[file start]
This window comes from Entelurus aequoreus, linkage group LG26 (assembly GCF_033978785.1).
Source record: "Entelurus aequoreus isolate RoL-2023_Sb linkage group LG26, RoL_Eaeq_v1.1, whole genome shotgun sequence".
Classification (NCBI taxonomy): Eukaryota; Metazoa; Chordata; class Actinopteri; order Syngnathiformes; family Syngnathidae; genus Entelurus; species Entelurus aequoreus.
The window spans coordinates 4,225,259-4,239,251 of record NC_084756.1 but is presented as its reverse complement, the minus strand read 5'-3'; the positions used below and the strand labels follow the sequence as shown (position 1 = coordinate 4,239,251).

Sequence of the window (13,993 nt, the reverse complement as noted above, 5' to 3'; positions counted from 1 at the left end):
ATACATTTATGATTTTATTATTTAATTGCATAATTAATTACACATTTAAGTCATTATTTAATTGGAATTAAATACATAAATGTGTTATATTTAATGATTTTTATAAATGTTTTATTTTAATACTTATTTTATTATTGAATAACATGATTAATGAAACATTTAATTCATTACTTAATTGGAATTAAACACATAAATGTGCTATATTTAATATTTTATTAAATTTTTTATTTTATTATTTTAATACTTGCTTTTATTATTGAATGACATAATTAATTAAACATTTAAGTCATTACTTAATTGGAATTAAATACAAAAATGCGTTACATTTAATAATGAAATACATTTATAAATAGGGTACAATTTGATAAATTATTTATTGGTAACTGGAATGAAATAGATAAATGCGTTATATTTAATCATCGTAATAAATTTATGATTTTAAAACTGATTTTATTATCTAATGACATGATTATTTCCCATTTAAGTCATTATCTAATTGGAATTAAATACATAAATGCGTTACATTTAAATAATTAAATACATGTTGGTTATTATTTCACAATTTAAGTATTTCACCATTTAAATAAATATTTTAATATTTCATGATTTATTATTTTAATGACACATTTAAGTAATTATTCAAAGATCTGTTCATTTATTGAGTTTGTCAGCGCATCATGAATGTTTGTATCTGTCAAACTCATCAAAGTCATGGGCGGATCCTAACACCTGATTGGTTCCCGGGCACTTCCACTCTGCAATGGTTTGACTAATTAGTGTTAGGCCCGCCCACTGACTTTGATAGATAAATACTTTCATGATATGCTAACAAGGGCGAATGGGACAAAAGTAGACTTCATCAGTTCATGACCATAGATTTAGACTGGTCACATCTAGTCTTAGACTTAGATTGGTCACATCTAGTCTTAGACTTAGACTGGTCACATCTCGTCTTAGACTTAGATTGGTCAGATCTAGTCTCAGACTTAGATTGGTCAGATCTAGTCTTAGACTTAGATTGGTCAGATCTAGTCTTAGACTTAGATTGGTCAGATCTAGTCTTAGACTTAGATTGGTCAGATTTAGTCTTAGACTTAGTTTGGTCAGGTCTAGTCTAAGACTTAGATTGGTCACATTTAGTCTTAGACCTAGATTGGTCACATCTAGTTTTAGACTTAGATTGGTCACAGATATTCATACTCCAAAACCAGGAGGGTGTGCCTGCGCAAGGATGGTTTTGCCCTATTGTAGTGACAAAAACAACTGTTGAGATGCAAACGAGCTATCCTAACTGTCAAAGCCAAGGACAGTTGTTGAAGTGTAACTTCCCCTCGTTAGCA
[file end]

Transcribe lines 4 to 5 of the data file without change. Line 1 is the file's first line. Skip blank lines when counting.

The window spans coordinates 4,225,259-4,239,251 of record NC_084756.1 but is presented as its reverse complement, the minus strand read 5'-3'; the positions used below and the strand labels follow the sequence as shown (position 1 = coordinate 4,239,251).

Sequence of the window (13,993 nt, the reverse complement as noted above, 5' to 3'; positions counted from 1 at the left end):